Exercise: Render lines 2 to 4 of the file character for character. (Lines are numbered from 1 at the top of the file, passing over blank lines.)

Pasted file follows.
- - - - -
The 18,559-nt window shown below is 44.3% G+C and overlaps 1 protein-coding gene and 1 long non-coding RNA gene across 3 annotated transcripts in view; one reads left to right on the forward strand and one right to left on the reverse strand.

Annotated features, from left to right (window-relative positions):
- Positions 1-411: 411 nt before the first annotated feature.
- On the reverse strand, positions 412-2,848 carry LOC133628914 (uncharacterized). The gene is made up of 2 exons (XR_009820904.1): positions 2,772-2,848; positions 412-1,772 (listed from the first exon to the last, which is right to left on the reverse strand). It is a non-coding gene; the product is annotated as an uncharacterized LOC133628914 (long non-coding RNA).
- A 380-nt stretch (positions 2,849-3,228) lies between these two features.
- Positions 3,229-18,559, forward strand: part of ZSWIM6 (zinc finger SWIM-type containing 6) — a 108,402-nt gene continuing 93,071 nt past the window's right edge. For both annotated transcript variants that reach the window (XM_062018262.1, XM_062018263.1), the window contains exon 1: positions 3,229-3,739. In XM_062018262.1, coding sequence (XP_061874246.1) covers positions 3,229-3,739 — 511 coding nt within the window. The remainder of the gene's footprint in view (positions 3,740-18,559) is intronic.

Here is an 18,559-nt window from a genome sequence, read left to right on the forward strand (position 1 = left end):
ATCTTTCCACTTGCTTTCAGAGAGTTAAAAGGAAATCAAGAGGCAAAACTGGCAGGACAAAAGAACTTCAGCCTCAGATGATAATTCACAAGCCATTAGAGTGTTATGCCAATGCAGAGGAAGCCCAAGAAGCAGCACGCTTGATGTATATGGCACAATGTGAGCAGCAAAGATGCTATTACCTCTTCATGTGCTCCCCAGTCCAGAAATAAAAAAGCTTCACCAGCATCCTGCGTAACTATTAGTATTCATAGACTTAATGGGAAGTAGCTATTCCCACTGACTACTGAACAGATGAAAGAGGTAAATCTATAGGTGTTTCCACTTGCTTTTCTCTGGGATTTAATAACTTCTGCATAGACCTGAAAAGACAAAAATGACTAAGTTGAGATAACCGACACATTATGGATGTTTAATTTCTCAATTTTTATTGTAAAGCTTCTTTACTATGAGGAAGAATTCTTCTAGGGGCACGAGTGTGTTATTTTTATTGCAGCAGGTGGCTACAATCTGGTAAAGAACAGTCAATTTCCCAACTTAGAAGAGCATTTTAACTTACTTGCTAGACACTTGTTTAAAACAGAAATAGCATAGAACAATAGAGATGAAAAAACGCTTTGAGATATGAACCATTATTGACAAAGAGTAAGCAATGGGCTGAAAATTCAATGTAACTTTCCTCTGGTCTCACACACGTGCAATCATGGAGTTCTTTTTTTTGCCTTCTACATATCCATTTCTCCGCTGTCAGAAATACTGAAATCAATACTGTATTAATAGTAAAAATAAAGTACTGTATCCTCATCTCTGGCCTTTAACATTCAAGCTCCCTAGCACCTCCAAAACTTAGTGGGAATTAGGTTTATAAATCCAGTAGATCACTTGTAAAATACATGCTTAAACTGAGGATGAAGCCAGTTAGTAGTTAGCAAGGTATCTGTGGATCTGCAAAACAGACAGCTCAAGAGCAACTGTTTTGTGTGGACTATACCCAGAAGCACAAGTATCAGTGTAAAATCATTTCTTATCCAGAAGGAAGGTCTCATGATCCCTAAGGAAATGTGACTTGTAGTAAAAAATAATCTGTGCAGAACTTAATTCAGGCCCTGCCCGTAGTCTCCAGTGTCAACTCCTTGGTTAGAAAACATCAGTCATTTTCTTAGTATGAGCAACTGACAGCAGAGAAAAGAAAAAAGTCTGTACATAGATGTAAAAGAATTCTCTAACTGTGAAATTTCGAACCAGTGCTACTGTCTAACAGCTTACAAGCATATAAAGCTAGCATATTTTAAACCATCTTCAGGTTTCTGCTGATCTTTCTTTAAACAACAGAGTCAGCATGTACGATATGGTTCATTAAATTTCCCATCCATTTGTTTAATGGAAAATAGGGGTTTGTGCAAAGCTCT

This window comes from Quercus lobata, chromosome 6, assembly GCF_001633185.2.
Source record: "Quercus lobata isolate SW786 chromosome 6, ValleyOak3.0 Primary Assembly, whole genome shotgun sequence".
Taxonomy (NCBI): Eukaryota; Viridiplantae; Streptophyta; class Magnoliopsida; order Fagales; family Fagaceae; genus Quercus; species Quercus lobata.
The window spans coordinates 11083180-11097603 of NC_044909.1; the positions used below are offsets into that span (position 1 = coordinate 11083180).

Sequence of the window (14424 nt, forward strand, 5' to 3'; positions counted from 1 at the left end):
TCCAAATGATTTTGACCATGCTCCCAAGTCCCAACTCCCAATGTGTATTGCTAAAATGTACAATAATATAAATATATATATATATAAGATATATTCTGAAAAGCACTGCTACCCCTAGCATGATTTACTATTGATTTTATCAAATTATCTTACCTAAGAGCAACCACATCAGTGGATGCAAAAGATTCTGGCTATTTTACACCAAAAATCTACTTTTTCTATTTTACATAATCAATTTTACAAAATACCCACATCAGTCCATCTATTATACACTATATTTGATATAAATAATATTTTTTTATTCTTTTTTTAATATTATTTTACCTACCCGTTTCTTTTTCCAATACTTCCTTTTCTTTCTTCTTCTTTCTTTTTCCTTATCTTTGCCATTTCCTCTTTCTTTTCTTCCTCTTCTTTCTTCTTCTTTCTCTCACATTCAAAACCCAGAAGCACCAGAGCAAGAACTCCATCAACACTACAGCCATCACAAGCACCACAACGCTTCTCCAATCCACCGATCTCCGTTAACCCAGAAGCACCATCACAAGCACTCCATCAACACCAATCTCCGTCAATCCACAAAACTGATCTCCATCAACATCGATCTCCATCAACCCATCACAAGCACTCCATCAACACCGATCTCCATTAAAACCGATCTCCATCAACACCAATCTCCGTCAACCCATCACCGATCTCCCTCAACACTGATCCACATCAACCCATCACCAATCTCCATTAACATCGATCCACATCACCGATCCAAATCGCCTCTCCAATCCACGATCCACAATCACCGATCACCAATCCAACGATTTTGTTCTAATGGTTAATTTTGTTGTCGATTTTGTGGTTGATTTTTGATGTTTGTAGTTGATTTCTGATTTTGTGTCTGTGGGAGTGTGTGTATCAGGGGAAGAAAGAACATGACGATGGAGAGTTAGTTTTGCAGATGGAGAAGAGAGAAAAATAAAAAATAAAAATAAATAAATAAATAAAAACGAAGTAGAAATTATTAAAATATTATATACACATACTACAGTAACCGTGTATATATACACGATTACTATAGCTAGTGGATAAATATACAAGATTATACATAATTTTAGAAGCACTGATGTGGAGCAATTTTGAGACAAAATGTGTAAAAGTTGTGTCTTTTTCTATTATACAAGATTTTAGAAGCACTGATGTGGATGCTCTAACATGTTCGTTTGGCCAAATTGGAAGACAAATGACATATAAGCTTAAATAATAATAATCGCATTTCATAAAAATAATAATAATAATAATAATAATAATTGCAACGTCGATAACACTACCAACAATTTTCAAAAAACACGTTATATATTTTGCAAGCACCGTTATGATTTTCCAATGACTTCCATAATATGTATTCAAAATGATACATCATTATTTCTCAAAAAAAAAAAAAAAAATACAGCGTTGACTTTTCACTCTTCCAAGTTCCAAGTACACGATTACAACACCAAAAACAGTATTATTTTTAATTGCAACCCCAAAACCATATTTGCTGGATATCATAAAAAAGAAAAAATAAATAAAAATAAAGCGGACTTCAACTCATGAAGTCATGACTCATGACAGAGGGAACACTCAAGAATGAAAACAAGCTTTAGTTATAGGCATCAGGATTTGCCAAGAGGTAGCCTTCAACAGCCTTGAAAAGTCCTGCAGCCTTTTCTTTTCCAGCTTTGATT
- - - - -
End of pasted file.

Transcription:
Annotated features, from left to right (window-relative positions):
- Positions 1-411: 411 nt before the first annotated feature.
- On the reverse strand, positions 412-2,848 carry LOC133628914 (uncharacterized). The gene is made up of 2 exons (XR_009820904.1): positions 2,772-2,848; positions 412-1,772 (listed from the first exon to the last, which is right to left on the reverse strand). It is a non-coding gene; the product is annotated as an uncharacterized LOC133628914 (long non-coding RNA).